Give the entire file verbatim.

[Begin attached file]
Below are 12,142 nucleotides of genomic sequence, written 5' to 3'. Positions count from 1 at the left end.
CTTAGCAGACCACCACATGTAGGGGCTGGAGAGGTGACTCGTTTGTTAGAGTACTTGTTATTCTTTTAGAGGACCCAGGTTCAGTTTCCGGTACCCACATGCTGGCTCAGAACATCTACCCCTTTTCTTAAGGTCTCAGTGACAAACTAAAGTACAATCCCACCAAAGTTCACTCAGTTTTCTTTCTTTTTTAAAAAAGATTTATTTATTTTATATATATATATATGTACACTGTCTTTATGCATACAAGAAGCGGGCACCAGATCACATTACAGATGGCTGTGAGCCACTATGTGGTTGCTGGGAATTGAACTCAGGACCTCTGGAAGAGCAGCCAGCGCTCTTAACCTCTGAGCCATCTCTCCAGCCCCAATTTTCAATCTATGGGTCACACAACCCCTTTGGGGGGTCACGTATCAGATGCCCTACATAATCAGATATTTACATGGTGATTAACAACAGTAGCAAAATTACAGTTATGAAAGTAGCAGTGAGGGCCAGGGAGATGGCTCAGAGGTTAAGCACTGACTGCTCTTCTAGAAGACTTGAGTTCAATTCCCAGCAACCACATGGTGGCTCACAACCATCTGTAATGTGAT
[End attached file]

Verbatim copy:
Below are 12,142 nucleotides of genomic sequence, written 5' to 3'. Positions count from 1 at the left end.
CTTAGCAGACCACCACATGTAGGGGCTGGAGAGGTGACTCGTTTGTTAGAGTACTTGTTATTCTTTTAGAGGACCCAGGTTCAGTTTCCGGTACCCACATGCTGGCTCAGAACATCTACCCCTTTTCTTAAGGTCTCAGTGACAAACTAAAGTACAATCCCACCAAAGTTCACTCAGTTTTCTTTCTTTTTTAAAAAAGATTTATTTATTTTATATATATATATATGTACACTGTCTTTATGCATACAAGAAGCGGGCACCAGATCACATTACAGATGGCTGTGAGCCACTATGTGGTTGCTGGGAATTGAACTCAGGACCTCTGGAAGAGCAGCCAGCGCTCTTAACCTCTGAGCCATCTCTCCAGCCCCAATTTTCAATCTATGGGTCACACAACCCCTTTGGGGGGTCACGTATCAGATGCCCTACATAATCAGATATTTACATGGTGATTAACAACAGTAGCAAAATTACAGTTATGAAAGTAGCAGTGAGGGCCAGGGAGATGGCTCAGAGGTTAAGCACTGACTGCTCTTCTAGAAGACTTGAGTTCAATTCCCAGCAACCACATGGTGGCTCACAACCATCTGTAATGTGAT